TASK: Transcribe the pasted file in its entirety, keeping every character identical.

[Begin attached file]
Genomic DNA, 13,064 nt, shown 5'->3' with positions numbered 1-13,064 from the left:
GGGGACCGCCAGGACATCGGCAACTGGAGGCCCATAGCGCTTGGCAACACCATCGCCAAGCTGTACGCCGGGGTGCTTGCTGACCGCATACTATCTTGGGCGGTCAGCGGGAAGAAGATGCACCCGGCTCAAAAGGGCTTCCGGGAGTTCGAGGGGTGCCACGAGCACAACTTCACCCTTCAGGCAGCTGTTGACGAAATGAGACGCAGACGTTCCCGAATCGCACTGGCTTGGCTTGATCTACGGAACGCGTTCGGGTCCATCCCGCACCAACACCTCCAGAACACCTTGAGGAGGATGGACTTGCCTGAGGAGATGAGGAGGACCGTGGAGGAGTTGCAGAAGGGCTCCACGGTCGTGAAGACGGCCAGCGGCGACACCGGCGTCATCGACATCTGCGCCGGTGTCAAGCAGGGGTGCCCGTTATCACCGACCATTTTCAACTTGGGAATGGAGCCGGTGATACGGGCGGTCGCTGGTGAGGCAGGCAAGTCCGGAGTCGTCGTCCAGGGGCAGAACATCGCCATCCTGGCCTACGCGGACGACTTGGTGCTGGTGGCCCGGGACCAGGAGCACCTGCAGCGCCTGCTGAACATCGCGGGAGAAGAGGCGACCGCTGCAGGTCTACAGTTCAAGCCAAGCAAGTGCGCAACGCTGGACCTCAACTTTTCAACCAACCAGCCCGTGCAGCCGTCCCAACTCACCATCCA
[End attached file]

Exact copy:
Genomic DNA, 13,064 nt, shown 5'->3' with positions numbered 1-13,064 from the left:
GGGGACCGCCAGGACATCGGCAACTGGAGGCCCATAGCGCTTGGCAACACCATCGCCAAGCTGTACGCCGGGGTGCTTGCTGACCGCATACTATCTTGGGCGGTCAGCGGGAAGAAGATGCACCCGGCTCAAAAGGGCTTCCGGGAGTTCGAGGGGTGCCACGAGCACAACTTCACCCTTCAGGCAGCTGTTGACGAAATGAGACGCAGACGTTCCCGAATCGCACTGGCTTGGCTTGATCTACGGAACGCGTTCGGGTCCATCCCGCACCAACACCTCCAGAACACCTTGAGGAGGATGGACTTGCCTGAGGAGATGAGGAGGACCGTGGAGGAGTTGCAGAAGGGCTCCACGGTCGTGAAGACGGCCAGCGGCGACACCGGCGTCATCGACATCTGCGCCGGTGTCAAGCAGGGGTGCCCGTTATCACCGACCATTTTCAACTTGGGAATGGAGCCGGTGATACGGGCGGTCGCTGGTGAGGCAGGCAAGTCCGGAGTCGTCGTCCAGGGGCAGAACATCGCCATCCTGGCCTACGCGGACGACTTGGTGCTGGTGGCCCGGGACCAGGAGCACCTGCAGCGCCTGCTGAACATCGCGGGAGAAGAGGCGACCGCTGCAGGTCTACAGTTCAAGCCAAGCAAGTGCGCAACGCTGGACCTCAACTTTTCAACCAACCAGCCCGTGCAGCCGTCCCAACTCACCATCCA